Anne Ozorio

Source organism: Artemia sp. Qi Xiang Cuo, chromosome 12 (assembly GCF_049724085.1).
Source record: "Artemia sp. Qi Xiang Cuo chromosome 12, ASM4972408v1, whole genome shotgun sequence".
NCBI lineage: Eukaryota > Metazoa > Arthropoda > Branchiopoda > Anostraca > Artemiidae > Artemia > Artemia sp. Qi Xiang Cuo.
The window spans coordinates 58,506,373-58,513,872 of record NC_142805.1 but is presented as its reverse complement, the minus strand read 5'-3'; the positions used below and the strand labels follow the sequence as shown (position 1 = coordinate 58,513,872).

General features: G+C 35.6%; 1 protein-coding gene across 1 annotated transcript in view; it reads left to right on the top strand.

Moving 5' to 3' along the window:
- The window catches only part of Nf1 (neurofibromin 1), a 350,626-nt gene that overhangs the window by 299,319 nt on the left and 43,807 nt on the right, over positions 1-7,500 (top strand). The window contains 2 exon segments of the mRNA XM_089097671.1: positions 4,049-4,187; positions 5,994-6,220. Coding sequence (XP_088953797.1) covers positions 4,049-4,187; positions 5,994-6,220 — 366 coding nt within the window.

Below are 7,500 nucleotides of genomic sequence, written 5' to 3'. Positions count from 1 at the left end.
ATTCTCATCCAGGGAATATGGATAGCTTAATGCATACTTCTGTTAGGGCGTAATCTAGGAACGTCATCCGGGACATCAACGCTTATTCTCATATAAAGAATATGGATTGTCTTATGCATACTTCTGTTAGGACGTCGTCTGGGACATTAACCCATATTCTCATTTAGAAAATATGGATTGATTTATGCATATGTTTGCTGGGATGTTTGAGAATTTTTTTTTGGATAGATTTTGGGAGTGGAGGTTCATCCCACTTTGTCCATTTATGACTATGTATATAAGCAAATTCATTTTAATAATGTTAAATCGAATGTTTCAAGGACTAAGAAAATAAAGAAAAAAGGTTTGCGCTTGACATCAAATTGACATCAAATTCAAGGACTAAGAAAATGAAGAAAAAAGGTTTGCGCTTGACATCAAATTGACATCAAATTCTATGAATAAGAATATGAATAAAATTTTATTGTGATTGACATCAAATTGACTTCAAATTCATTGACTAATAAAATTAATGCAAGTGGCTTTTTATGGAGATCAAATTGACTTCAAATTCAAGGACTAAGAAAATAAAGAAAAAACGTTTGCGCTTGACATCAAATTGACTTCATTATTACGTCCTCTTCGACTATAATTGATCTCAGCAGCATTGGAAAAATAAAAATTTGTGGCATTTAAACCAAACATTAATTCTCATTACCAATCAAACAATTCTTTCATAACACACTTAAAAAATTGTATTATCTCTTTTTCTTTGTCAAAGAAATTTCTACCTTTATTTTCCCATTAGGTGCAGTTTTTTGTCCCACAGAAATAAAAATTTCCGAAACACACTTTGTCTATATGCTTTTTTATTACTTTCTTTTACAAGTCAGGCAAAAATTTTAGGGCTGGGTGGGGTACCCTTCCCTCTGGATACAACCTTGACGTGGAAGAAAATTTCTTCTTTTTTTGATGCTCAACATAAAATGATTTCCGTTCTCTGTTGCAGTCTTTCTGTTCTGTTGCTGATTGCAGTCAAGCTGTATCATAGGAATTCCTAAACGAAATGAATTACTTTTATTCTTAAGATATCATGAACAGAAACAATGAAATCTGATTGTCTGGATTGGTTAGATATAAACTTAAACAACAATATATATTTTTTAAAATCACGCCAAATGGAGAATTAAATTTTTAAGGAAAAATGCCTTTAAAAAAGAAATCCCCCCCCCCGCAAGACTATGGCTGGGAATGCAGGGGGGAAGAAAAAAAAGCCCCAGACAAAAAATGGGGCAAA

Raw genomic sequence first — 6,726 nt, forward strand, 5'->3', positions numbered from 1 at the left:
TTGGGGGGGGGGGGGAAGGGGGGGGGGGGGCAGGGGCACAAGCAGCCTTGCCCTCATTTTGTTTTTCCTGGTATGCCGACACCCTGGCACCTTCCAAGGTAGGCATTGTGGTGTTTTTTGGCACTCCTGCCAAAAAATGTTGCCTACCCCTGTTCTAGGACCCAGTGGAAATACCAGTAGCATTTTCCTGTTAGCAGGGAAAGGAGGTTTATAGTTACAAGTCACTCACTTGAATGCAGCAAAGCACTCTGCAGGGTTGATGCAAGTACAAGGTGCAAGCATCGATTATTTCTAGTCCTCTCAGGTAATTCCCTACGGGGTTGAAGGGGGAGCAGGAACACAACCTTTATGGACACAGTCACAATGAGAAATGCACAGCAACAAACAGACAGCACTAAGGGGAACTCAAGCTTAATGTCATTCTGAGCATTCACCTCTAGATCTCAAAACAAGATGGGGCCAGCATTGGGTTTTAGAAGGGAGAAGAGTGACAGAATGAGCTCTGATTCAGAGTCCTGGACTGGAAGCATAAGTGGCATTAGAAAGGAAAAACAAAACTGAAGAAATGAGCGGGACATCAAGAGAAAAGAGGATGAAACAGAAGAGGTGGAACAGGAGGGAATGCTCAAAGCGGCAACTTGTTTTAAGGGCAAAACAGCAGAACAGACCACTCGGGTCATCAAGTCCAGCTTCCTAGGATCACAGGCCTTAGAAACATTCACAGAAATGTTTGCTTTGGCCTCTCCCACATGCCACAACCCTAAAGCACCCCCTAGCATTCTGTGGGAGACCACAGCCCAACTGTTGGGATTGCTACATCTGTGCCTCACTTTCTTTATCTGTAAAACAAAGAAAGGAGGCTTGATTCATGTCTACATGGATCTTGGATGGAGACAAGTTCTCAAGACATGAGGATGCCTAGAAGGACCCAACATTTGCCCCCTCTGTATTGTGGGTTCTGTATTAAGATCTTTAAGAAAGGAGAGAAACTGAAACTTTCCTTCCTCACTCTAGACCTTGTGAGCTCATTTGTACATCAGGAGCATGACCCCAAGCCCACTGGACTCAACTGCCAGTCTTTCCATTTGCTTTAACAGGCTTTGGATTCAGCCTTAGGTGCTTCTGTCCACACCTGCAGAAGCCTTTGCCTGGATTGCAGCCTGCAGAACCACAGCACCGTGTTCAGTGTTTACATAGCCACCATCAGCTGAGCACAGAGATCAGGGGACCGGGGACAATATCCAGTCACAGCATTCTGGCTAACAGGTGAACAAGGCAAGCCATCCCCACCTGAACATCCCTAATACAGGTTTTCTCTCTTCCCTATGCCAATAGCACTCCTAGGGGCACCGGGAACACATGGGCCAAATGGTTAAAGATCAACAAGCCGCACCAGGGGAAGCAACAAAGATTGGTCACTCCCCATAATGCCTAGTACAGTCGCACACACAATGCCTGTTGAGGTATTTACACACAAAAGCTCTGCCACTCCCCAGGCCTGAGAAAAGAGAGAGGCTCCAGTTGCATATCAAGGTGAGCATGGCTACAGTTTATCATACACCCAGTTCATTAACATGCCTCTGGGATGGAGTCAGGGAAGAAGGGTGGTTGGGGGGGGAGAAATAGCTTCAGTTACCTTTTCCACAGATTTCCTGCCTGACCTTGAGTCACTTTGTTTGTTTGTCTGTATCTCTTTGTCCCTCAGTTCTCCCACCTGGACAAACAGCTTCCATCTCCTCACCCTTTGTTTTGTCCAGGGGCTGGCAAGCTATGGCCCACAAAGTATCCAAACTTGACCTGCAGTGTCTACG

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Contributors: Marc Bridle (North American Editor), Martin Anderson, Patrick Burnson, Frank Cadenhead, Colin Clarke, Paul Conway, Geoff Diggines, Sarah Dunlop, Evan Dickerson Melanie Eskenazi (London Editor) Robert J Farr, Abigail Frymann, GŲran Forsling, Simon Hewitt-Jones, Bruce Hodges,Tim Hodgkinson, Martin Hoyle, Bernard Jacobson, Tristan Jakob-Hoff, Ben Killeen, Bill Kenny (Regional Editor), Ian Lace, Jean Martin, John Leeman, Neil McGowan, Bettina Mara, Robin Mitchell-Boyask, Simon Morgan, Aline Nassif, Anne Ozorio, Ian Pace, John Phillips, Jim Pritchard, John Quinn, Peter Quantrill, Alex Russell, Paul Serotsky, Harvey Steiman, Christopher Thomas, John Warnaby, Hans-Theodor Wolhfahrt, Peter Grahame Woolf (Founder & Emeritus Editor)